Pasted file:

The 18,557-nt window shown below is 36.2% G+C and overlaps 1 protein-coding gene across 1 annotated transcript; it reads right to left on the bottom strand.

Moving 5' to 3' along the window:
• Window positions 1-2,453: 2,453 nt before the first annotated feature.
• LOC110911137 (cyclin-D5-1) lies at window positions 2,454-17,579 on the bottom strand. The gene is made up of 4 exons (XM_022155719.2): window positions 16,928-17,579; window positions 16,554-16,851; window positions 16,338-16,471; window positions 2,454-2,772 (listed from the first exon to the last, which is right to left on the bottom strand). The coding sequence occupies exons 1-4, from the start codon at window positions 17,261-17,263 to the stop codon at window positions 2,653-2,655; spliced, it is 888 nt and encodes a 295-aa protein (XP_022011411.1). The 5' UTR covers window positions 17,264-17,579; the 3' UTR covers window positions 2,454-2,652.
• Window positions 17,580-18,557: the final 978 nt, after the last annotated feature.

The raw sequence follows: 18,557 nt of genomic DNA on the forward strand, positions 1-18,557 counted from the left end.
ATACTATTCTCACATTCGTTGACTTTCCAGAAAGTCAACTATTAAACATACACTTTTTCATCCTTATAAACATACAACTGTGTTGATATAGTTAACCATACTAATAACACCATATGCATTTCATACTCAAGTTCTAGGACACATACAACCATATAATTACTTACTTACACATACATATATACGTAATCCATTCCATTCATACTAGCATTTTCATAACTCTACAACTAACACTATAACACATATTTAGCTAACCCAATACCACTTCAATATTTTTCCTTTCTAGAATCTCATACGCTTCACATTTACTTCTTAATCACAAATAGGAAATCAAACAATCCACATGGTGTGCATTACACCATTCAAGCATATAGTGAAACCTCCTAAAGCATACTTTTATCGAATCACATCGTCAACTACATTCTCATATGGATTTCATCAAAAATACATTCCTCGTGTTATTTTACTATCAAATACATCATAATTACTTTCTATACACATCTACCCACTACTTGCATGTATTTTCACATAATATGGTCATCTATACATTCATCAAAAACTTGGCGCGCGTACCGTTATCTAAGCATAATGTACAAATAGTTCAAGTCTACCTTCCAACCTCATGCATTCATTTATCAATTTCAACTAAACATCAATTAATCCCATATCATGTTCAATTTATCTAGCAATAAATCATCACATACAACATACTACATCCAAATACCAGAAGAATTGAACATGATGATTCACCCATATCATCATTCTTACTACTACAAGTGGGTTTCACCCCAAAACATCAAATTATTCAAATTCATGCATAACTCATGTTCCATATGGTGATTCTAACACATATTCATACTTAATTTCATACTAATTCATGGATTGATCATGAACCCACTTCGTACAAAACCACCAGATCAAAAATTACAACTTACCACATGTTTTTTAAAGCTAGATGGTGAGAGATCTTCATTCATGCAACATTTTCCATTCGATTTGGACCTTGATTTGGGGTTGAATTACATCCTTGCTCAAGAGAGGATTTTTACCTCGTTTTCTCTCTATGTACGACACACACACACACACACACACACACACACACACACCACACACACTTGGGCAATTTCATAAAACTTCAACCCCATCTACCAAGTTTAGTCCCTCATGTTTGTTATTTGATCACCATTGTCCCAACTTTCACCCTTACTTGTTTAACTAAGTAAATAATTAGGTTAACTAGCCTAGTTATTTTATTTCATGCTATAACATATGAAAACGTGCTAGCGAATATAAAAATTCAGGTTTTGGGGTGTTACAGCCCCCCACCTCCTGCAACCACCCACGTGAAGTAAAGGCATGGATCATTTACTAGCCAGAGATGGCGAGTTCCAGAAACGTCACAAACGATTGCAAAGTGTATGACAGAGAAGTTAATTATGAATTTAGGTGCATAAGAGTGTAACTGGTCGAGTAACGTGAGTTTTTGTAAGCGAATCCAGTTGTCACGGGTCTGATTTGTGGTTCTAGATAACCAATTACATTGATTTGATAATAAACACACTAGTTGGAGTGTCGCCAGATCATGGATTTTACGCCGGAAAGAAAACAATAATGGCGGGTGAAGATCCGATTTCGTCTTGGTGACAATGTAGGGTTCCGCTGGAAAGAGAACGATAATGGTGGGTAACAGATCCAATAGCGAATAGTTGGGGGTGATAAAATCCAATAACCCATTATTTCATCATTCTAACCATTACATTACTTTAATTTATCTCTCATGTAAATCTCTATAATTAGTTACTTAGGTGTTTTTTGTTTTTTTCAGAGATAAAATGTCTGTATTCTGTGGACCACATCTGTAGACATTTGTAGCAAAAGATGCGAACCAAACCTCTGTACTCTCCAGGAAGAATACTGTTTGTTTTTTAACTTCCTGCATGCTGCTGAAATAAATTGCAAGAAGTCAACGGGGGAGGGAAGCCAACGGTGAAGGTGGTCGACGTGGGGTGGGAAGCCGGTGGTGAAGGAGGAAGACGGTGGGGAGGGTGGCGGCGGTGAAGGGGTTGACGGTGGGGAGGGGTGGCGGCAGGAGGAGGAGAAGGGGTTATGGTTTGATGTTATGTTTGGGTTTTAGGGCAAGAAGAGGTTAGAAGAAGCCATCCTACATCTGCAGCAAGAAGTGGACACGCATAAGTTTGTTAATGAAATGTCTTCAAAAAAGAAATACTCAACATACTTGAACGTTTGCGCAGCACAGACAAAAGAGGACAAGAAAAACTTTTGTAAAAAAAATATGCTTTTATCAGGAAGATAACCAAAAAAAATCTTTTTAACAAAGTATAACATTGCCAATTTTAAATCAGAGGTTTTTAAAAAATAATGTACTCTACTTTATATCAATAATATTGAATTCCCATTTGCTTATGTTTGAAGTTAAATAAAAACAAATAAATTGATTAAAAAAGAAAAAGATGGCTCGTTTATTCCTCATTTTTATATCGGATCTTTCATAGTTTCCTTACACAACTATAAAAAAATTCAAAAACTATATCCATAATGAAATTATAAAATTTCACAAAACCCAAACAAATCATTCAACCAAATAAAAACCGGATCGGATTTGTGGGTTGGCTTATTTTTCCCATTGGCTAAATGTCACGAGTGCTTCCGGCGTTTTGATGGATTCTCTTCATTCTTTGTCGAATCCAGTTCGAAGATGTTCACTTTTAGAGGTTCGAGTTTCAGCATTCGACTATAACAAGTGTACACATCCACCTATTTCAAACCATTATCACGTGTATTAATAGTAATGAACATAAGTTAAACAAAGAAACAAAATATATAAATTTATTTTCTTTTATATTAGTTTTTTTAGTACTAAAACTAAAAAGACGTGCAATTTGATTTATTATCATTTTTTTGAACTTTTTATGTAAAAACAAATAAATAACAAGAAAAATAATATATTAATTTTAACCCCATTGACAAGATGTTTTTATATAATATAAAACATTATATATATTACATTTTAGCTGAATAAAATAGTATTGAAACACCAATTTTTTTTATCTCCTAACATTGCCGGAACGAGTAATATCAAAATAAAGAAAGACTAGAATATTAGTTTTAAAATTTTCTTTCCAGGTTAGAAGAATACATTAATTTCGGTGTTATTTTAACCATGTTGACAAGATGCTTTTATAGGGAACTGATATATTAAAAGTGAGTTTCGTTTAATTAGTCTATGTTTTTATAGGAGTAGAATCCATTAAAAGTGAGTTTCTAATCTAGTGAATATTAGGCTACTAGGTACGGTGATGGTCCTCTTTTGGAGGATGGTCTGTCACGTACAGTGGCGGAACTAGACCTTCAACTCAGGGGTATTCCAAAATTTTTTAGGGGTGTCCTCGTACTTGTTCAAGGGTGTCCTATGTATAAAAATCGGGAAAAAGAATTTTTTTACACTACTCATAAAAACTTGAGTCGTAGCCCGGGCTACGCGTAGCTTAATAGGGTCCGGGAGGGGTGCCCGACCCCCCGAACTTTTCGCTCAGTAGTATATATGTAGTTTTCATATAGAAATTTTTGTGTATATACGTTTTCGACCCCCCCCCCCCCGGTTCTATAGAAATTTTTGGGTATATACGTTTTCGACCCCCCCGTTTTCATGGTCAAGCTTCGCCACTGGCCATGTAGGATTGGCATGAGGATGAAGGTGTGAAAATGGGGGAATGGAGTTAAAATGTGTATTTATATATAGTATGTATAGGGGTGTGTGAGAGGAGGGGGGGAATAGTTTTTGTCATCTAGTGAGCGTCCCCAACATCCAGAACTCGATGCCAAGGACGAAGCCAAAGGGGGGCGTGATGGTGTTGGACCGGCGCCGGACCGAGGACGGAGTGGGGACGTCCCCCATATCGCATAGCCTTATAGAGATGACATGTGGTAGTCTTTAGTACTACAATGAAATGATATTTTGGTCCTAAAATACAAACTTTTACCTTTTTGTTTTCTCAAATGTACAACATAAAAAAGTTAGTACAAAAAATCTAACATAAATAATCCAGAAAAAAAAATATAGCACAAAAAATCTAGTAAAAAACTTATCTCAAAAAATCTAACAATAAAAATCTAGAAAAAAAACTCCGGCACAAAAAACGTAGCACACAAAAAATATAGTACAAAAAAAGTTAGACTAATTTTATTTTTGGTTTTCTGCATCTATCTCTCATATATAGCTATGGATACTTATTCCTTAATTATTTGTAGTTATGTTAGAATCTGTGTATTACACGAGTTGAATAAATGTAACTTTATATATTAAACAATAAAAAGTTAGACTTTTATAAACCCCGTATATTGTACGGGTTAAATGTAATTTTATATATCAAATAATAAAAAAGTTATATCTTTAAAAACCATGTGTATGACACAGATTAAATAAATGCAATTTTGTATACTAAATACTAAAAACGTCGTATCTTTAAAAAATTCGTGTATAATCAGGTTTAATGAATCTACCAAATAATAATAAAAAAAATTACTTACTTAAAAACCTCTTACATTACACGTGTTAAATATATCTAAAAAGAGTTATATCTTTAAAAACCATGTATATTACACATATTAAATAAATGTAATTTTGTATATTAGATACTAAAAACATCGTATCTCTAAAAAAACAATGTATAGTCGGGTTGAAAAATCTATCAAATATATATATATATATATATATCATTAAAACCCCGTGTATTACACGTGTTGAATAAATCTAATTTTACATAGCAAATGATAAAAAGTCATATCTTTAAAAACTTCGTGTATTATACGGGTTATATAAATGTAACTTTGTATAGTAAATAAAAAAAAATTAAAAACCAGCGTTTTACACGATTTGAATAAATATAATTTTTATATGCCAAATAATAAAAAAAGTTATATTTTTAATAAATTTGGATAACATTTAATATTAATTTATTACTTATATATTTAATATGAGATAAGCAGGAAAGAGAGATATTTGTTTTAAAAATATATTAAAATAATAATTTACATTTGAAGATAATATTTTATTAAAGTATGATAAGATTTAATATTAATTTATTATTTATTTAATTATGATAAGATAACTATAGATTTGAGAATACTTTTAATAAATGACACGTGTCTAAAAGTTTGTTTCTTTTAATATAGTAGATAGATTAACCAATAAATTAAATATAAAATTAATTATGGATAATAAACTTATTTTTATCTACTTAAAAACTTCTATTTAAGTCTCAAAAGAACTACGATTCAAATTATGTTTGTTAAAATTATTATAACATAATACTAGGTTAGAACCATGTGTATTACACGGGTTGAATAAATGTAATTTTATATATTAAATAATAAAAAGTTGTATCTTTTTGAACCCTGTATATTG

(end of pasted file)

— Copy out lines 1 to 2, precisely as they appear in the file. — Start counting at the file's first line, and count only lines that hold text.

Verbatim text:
The 18,557-nt window shown below is 36.2% G+C and overlaps 1 protein-coding gene across 1 annotated transcript; it reads right to left on the bottom strand.

Moving 5' to 3' along the window: